This was debated by 140 delegates at the BioBeat14: 50 Movers and Shakers event at St Catharine’s College, Cambridge on 23 October run by BioBeat, the Innovation Forum, and Cambridge Judge Business School’s Centre for Entrepreneurial Learning. For bio entrepreneurs, the debate and networking offered unparalleled access to the leaders, to discuss their ideas; to find out what’s in, what’s out, the next big things.
Panel debate: Leading in a Collaborative World
It’s a more competitive world and we will win by being more collaborative. As the life science sector undergoes rapid transformation and expansion, with economic pressures intensifying, the cross-currents of technological and market developments encourage us to integrate and innovate as never before.
Responding to issues such as global health challenges, the diversity of needs, the ever-increasing specialisation of technologies together with the need for inter-discipliniarity, working in virtual teams, e-health, opportunities and challenges for collaboration abound.
This was the theme of the debate led by panellists:
- Maina Bhaman, Director Healthcare Ventures, Imperial Innovations plc
- Ruth McKernan CBE, Senior Vice President, Pfizer and CSO, Pfizer Neusentis
- Carina Namih, CEO and Co-founder, HelixNano
- Carmel Reilly, CEO and Co-founder, NeurocentRx Pharma
- Chair: Louise Wood, Deputy Director/Head of Research Infrastructure and Growth, Department of Health
“The UK has a vibrant life sciences ecosystem, with universities, the NHS and medical research charities collaborating with companies big and small on an unprecedented scale. Teasing out the tensions between collaboration and competition is a critical precursor to ensuring organisations are ready culturally and structurally for collaboration. A fresh take on leadership styles, multi-disciplinary working and attitudes to risk are fundamental to enabling this” said Chair, Louise Wood.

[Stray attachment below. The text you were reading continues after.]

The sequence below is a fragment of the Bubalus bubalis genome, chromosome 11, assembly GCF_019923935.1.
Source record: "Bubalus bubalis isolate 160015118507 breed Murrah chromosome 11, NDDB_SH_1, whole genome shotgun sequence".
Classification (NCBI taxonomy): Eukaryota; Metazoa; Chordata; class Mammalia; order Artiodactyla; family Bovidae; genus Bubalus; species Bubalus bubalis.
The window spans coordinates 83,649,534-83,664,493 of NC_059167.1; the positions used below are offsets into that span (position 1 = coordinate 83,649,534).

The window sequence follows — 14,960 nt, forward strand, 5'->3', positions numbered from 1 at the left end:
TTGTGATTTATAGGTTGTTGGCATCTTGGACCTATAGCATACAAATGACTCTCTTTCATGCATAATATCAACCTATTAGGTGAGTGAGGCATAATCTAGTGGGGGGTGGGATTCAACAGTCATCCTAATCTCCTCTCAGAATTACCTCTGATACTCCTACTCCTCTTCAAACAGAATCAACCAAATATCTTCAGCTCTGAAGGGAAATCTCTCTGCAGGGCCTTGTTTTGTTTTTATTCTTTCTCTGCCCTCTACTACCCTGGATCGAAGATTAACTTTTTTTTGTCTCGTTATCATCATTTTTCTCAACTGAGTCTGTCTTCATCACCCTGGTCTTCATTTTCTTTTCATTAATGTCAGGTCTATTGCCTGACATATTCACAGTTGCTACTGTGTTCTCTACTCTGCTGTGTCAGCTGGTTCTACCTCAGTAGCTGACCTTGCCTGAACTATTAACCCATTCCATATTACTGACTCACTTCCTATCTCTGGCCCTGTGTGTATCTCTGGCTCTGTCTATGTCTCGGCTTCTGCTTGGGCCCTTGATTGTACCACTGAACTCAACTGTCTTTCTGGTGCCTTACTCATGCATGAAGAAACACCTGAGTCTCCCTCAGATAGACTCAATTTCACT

The discussion alighted on four areas that will be important:
Early input into a business to test the market and taking the pulse of the eco-system is key.
Take risks early on and understand them and why they are essential to moving forward. Building trust and understanding to value what each party brings to the other is key. Perhaps more easily said than done as cultural differences and perceptions need to be taken on board – and the ride can be bumpy.
Pharma needs bio. Over the last 25 years the number of major pharma companies worldwide has dropped from 57 to nine, while biotech continues to grow. Partnerships work best when there is a close fit, so probe the compatibility. Medicine is going to be more about prevention, using genomics data, with bio-informaticians, mathematicians and lab scientists working together.
We need new models for collaboration focussing on successful outcomes that include ‘Institutional readiness’ for collaboration, flexible approaches to rights, and new models for equity sharing. Investors need to take stock and adapt to the changing landscape. The time to spin-out is when goals go beyond what is achievable in existing structures. Specific mentoring, cross-discipline teach-ins, and flat hierarchies will give bio companies agility.
Let’s learn from the young rising stars with their new skills, comfortable with uncertainty, flexible thinking, openness to new practices and willing to challenge the status quo. They give us fresh takes on leadership in the quest to deliver better health to humankind.
Johnson + Johnson Innovation, MedImmune, Horton Ruston Poole and Pfizer sponsored BioBeat14, including the report 50 Movers and Shakers in BioBusiness 2014. Cambridge Innovation Capital, One Nucleus and Blendology also supported the event.
Download the report 50 Movers and Shakers in BioBusiness 2014.